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Mary McLeod Bethune

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Discover writers share all of the places, activities and adventure that South Carolina has to offer. Read more from some of South Carolina’s locals and discover what’s happening in the Palmetto State.
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South Carolina educator Mary Jane McLeod
A portrait of Mary Jane McLeod later in life.

Name: Mary McLeod Bethune

Born: July 10, 1875

Died: May 18, 1955

Background/significance: Born to former slaves in rural Mayesville, Mary Jane McLeod attended segregated mission schools with a goal of becoming a missionary. When she could not get into a mission to Africa, she became a teacher in Augusta, Georgia, and then in Sumter, close to where she was born and grew up.

She married Albertus Bethune in 1898 and moved with him to Florida. In 1904, she founded the Daytona Educational and Industrial School for Negro Girls. Nearly 20 years later, the school merged with the all-male Cookman Institute of Jacksonville, Florida, to become the four-year Bethune-Cookman College, which still educates young men and women today. She served as the college's president and became a national leader in African-American education issues, serving as director of Negro Affairs in the National Youth Administration (1936-44) and an adviser to President Franklin Roosevelt.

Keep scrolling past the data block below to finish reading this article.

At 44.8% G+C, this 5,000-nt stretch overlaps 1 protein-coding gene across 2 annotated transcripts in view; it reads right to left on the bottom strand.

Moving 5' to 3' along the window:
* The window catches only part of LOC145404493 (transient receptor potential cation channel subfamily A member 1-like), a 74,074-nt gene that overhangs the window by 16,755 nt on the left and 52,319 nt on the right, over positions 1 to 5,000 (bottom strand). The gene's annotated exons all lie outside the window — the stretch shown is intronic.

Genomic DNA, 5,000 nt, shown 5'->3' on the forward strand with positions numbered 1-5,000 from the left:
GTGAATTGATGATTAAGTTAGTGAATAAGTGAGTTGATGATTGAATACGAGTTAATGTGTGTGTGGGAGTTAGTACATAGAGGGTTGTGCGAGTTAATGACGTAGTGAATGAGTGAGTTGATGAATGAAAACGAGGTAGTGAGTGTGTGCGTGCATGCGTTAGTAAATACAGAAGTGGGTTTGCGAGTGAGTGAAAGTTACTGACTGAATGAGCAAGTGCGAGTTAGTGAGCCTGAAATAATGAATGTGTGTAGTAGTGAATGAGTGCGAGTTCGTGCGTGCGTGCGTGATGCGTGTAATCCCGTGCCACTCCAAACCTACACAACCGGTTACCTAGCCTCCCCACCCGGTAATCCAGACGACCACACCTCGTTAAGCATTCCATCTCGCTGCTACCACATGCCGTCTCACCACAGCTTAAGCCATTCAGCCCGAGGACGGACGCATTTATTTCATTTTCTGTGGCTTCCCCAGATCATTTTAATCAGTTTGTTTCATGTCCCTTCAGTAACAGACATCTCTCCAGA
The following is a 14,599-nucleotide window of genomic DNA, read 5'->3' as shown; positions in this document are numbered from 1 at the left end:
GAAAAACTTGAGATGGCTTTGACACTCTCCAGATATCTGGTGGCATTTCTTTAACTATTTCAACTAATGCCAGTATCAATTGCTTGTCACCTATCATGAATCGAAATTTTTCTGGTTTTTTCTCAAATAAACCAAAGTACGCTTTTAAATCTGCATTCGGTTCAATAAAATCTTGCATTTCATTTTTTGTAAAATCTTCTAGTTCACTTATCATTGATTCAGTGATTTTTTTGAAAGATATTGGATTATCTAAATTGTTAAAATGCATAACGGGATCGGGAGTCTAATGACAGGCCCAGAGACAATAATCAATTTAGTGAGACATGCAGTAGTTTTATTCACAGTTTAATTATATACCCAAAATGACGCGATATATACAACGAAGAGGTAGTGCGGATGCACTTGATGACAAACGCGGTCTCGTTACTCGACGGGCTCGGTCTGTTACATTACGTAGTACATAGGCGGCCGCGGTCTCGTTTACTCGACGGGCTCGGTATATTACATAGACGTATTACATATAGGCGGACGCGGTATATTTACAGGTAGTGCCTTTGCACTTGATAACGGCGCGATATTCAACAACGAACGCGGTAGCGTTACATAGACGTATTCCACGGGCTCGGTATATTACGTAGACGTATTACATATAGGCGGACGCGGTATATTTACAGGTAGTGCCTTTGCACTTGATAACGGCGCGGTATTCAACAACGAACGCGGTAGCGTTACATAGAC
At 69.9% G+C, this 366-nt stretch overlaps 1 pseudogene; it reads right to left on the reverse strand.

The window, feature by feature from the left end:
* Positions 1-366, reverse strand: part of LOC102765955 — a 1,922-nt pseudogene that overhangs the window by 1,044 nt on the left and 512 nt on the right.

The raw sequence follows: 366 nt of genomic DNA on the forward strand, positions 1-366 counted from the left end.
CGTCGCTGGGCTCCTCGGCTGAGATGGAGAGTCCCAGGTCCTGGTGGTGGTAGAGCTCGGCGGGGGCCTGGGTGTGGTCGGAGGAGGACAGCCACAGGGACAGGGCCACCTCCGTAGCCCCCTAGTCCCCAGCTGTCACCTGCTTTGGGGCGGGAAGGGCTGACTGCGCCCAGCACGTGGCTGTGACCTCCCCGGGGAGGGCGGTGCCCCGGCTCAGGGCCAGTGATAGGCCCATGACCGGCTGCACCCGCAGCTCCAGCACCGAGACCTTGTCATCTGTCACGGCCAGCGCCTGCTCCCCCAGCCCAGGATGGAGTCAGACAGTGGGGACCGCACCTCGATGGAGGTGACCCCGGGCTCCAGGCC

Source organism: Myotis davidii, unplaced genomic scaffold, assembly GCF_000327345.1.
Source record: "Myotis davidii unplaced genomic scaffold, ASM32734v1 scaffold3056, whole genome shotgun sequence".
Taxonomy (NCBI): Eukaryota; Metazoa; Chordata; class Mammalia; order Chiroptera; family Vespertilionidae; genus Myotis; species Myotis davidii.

During World War II, Bethune served as assistant director of the Women's Army Corps, organizing the first women's officer candidate schools, and lobbied on behalf of African-American women who wanted to join the military. As an early civil rights leader, Bethune also lobbied for an end to the poll tax that kept many African-Americans from voting, especially in her native South, and she picketed Washington, DC, businesses that refused to hire black workers.

She founded and led the National Council of Negro Women until 1949, when she retired and returned to Florida, continuing to be an outspoken proponent of equal rights and education until her death in 1955.

South Carolina connection: Bethune was born to former slaves in rural Mayesville in Sumter County, the youngest of 17 children and the only one born into freedom. She often accompanied her mother to work at white people's houses, and that's where a young Mary first picked up a book. She applied her strong work ethic, developed from a childhood working in cotton fields, to learning everything she could, eventually getting a scholarship to study in North Carolina.

Discover more: South Carolina honors Bethune with a specialized license tag, with proceeds helping build and operate a museum and maintain the Dr. Mary McLeod Bethune Park and nature trail in her hometown of Mayesville.

A portrait of her, unveiled in 1976, hangs in the SC State House.

Page Ivey
Discover writers share all of the places, activities and adventure that South Carolina has to offer. Read more from some of South Carolina’s locals and discover what’s happening in the Palmetto State.